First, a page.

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Frederick H. Dyer, Compendium of the War of the Rebellion: Regimental Histories, Indiana Volunteers. (search)
Pond Springs, Ala., December 29 (Detachment). Russellsville December 31 (Detachment). Detachments brought together February, 1865. Moved to Vicksburg, Miss.; thence to New Orleans, La., and to Mobile Bay, Ala., February 12-March 22. Campaign against Mobile and its defenses March 22-April 12. Siege of Spanish Fort and Fort Blakely March 26-April 9. Capture of Mobile April 12. March to Montgomery April 13-20. March to Columbus and Vicksburg, Miss., and Provost duty in Holmes and Attalla Counties till August. Mustered out at Vicksburg, Miss., August 31, 1865. 3 Paroled Officers and 35 men lost on Steamer Sultana April 28, 1865. Regiment lost during service 1 Officer and 20 Enlisted men killed and mortally wounded and 4 Officers and 157 Enlisted men by disease. Total 182. 11th Indiana Regiment Cavalry (126th Regiment Volunteers). Organized at Lafayette, Kokomo and Indianapolis, Ind., November 10, 1863, to April 2, 1864. Left State for Nashville,
Southern Historical Society Papers, Volume 32. (ed. Reverend J. William Jones), chapter 1.49 (search)
s. There, in May, 1861, the 12th Mississippi Infantry Regiment was organized, composed of the following companies: Charles Clark Rifles, from Jefferson county; Raymond Fencibles, from Hinds county; Sardis Blues, from Panola county; Pettus' Relief, from Copiah county; Natchez Fencibles, from Adams county; Vicksburg Sharpshooters, from Warren county; Lawrence Rifles, from Lawrence county; Claiborne Guards, from Claiborne county; Sartartia Rifles, from Yazoo county, and Durant Rifles, from Holmes county. Richard Griffith, who was adjutant of Jeff Davis' Mississippi Regiment during the Mexican war, was elected colonel; W. H. Taylor, lieutenant-colonel; Dickinson, major; W. M. Inge, adjutant; J. H. Capers, sergeant-major; M. S. Craft, surgeon, and Rank Dickson, quartermaster. From Corinth, Miss., the regiment was transferred to Union City, Tenn., in May, 1861. There we camped until the 18th of July, losing a large number of good and true men from sickness, when we were ordered to pro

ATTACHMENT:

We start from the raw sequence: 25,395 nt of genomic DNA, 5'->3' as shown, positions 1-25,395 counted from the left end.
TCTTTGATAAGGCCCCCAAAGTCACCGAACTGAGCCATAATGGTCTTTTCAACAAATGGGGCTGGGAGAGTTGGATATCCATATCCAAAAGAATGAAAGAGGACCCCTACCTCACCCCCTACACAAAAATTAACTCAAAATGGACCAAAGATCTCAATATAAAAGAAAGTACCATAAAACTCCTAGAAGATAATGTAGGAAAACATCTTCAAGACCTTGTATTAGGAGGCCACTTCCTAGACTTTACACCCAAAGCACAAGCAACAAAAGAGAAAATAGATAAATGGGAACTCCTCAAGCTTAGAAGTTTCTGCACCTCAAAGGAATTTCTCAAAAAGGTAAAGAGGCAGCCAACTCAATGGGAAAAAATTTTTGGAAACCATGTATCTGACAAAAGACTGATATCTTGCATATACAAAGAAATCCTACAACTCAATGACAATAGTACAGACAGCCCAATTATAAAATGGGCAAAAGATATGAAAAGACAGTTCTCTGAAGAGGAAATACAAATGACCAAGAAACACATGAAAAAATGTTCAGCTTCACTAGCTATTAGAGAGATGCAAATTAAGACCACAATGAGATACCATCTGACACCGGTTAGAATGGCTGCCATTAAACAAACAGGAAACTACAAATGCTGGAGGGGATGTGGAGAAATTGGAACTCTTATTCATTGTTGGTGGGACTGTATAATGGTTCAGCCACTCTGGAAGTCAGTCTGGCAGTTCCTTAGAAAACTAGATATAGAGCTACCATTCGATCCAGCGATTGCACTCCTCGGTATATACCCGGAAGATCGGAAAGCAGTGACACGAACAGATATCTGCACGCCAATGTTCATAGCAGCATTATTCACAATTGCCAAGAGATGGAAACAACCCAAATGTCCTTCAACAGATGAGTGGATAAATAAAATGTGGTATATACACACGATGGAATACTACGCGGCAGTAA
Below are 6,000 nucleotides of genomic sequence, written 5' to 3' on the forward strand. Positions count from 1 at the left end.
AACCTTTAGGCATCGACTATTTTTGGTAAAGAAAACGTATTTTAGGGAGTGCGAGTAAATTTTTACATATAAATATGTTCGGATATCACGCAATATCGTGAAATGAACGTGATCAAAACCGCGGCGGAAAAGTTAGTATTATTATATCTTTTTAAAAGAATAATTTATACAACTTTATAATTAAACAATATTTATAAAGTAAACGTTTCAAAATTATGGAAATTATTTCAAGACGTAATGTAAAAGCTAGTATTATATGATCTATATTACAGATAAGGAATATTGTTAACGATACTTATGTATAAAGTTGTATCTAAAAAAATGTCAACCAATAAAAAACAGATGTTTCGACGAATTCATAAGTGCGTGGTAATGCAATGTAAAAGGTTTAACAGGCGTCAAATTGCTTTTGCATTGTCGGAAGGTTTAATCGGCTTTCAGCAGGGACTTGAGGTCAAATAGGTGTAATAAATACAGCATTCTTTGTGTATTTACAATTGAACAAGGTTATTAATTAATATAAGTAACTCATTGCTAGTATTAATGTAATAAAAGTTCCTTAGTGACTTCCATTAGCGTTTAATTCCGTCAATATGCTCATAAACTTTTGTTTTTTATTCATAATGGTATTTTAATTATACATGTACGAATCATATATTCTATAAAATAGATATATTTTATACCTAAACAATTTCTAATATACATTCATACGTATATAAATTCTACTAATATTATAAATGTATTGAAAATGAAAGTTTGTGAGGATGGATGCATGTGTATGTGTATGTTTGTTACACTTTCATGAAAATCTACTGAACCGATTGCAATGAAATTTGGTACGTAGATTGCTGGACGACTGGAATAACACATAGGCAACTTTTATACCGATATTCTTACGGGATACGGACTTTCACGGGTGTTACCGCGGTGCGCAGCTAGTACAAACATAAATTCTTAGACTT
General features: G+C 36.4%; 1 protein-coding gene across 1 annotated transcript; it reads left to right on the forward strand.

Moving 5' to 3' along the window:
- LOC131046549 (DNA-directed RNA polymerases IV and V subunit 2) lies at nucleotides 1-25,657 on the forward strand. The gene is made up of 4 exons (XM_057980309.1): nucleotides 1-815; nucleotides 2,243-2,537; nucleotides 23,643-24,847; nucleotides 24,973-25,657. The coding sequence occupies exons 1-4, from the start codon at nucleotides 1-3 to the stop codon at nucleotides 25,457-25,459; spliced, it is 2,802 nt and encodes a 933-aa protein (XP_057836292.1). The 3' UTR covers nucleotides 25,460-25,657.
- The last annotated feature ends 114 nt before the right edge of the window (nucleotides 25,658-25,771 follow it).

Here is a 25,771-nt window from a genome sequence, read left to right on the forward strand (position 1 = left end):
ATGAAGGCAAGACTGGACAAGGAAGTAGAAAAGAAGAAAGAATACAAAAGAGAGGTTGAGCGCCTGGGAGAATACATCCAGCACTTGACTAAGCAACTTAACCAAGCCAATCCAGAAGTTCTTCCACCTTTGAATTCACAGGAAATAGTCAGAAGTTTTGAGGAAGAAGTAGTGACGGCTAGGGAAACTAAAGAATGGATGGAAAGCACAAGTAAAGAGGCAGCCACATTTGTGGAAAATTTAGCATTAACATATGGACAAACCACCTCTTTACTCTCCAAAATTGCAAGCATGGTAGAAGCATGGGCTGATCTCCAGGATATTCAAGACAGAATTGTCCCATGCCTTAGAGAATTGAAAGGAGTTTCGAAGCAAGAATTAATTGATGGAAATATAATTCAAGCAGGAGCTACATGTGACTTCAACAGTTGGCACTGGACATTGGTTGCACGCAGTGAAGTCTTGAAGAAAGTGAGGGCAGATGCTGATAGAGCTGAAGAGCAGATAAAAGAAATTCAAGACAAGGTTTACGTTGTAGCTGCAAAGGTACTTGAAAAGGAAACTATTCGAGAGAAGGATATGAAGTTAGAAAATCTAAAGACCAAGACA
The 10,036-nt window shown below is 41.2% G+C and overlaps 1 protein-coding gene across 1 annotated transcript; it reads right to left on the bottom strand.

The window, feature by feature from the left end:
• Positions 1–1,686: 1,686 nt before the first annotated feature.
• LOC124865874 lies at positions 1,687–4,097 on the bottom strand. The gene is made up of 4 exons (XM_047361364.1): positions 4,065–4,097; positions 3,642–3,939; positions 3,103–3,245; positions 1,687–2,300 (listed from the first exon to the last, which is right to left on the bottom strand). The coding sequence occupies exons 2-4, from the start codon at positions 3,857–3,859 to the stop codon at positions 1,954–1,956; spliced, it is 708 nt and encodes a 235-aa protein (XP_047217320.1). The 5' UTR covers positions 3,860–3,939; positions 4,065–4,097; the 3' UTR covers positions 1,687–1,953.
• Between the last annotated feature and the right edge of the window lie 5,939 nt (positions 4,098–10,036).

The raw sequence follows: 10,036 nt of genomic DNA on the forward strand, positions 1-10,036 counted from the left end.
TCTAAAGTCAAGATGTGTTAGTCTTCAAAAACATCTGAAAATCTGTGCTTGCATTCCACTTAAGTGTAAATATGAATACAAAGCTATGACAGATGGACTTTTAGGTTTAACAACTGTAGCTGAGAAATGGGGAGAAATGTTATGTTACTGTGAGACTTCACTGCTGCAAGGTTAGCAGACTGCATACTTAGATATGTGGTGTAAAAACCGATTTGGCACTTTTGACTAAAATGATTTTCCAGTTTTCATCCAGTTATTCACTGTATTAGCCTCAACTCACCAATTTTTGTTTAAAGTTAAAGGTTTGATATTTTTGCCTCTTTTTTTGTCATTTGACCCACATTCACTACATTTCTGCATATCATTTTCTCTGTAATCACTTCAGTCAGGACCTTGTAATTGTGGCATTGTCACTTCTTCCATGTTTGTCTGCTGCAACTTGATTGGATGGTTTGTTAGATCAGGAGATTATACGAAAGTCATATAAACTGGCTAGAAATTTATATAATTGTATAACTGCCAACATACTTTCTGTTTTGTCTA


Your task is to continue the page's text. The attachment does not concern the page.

The bark Caura. At Charleston, Va., last Saturday night, Mr. H. D. Rust was knocked down in the street, stabbed, and robbed of $165, by an unknown man. Rev. R. A. Arthur, minister of the M. E. Church at Charleston, Kanawha county, Va., has been elected Professor of Mathematics in the Ohio University, and has accepted. Rev. James Walton, of the Mississippi Conference, and presiding Elder for a number of years, died on the 21st, in Holmes county, in that State. Charles Lever, the novelist, is coming to America — the continent is getting too hot for him. He thinks the Atlantic should divide him and the bailiffs. A woman recently applied to the Duchess County (N. Y.) Courts for a divorce from her husband, on the ground that he habitually chewed tobacco. A converted pickpocket is the latest orthodox sensation in London. Crowds go to hear his sermons, which are very ordinary, and even vulgar in style. Stewart, the New York dry goods millionaire, having a
Fatal bridal tour. --Among the unfortunate passengers of the ill-fated steamer Charmer, burnt on the night of the 10th inst., below Donaldsonville, La., were a young married couple about whom no one among the saved persons could give the least information. It is now ascertained that the husband was Dr. H. C. Middleton, of Holmes county, Miss., who was married but three days before to Miss Laura, the daughter of Wm. S. Parrott, Esq., formerly Consul General of the United States to Mexico. The ceremony took place at the residence of W. F. Stansbury, Esq., of Clifton Plantation, and immediately after the young couple started on their bridal tour. They left for Tugela, where they embarked on the steamer Charm, which connected at Vicksburg with the Charmer, bound to New Orleans, on which they were to find so soon an untimely grave. Has the awful line, "in the midst of life we are in death," ever received a more touching and sadder illustration?